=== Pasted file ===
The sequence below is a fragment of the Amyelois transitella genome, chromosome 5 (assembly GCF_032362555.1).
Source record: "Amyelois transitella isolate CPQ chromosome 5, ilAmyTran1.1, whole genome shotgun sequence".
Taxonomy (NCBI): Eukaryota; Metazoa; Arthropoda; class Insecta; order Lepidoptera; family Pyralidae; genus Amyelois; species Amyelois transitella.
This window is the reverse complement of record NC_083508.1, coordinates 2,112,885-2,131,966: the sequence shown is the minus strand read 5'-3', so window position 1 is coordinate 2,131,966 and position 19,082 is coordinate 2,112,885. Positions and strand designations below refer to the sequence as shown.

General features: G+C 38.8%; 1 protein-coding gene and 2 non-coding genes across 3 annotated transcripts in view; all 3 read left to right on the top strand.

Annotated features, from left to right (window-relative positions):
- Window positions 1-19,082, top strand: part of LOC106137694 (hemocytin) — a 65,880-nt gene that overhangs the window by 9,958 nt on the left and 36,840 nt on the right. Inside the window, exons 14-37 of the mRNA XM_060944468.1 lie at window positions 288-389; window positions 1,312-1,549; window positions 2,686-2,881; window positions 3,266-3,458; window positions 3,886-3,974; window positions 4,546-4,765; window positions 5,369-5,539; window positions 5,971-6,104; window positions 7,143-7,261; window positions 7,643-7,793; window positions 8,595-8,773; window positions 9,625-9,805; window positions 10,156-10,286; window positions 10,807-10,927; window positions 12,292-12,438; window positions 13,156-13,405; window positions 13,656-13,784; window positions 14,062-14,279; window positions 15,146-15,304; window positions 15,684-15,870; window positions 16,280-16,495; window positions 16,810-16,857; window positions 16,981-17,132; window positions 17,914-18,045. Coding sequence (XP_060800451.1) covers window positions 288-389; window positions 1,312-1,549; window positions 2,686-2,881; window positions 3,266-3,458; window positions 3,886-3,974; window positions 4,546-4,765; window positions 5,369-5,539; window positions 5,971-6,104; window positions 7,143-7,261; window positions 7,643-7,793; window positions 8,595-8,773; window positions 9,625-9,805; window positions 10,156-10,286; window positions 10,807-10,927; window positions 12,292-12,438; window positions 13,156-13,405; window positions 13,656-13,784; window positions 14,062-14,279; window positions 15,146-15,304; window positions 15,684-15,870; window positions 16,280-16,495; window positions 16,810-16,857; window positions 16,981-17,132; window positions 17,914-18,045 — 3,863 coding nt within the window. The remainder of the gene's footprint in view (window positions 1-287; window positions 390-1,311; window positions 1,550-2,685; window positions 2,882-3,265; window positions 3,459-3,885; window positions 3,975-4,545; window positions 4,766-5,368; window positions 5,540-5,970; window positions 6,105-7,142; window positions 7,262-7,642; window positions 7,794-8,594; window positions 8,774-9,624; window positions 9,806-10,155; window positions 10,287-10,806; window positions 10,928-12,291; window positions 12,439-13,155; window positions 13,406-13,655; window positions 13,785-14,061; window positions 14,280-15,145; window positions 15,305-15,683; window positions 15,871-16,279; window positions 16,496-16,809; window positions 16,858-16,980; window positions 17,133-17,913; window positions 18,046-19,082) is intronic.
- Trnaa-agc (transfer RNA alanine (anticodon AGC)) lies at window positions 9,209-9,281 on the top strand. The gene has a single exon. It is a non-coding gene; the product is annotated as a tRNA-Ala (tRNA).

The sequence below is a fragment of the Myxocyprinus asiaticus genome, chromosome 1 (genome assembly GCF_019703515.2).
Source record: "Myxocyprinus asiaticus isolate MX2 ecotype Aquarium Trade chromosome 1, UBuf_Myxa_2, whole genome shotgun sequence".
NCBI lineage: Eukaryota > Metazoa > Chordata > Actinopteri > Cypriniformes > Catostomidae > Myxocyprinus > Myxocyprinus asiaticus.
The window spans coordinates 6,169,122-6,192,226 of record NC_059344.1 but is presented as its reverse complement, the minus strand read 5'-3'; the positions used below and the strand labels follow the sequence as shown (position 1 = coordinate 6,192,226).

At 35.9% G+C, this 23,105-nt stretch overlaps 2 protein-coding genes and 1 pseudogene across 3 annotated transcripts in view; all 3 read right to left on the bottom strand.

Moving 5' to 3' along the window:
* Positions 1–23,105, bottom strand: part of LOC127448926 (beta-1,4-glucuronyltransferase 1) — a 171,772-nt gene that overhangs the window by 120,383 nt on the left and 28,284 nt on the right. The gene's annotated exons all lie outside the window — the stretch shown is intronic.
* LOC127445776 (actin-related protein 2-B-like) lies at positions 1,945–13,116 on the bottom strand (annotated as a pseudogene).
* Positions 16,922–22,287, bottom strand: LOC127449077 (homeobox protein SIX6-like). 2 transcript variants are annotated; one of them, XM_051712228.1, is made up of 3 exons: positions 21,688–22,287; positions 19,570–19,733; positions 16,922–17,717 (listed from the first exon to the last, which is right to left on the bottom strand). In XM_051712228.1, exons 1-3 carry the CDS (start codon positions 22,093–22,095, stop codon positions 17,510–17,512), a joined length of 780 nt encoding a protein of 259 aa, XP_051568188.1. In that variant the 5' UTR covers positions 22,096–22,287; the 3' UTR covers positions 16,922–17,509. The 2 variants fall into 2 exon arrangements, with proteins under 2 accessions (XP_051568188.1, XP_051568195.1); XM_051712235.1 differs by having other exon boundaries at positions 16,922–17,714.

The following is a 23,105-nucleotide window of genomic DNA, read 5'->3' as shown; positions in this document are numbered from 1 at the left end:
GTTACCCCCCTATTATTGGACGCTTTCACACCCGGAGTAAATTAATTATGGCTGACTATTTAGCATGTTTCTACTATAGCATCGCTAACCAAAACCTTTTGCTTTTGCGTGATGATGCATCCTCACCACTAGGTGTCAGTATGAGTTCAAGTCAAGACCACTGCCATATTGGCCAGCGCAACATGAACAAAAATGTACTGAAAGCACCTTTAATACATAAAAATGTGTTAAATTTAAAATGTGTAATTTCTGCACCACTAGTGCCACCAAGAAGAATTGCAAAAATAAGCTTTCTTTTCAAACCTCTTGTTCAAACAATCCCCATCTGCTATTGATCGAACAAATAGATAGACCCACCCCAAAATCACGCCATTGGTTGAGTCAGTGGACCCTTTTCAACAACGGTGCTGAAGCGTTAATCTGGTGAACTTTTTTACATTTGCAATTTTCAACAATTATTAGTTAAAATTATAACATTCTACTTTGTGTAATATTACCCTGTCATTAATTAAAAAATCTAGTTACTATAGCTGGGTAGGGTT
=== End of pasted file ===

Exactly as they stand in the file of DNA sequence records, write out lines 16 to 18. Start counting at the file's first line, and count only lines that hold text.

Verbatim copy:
* LOC127445776 (actin-related protein 2-B-like) lies at positions 1,945–13,116 on the bottom strand (annotated as a pseudogene).
* Positions 16,922–22,287, bottom strand: LOC127449077 (homeobox protein SIX6-like). 2 transcript variants are annotated; one of them, XM_051712228.1, is made up of 3 exons: positions 21,688–22,287; positions 19,570–19,733; positions 16,922–17,717 (listed from the first exon to the last, which is right to left on the bottom strand). In XM_051712228.1, exons 1-3 carry the CDS (start codon positions 22,093–22,095, stop codon positions 17,510–17,512), a joined length of 780 nt encoding a protein of 259 aa, XP_051568188.1. In that variant the 5' UTR covers positions 22,096–22,287; the 3' UTR covers positions 16,922–17,509. The 2 variants fall into 2 exon arrangements, with proteins under 2 accessions (XP_051568188.1, XP_051568195.1); XM_051712235.1 differs by having other exon boundaries at positions 16,922–17,714.

The following is a 23,105-nucleotide window of genomic DNA, read 5'->3' as shown; positions in this document are numbered from 1 at the left end: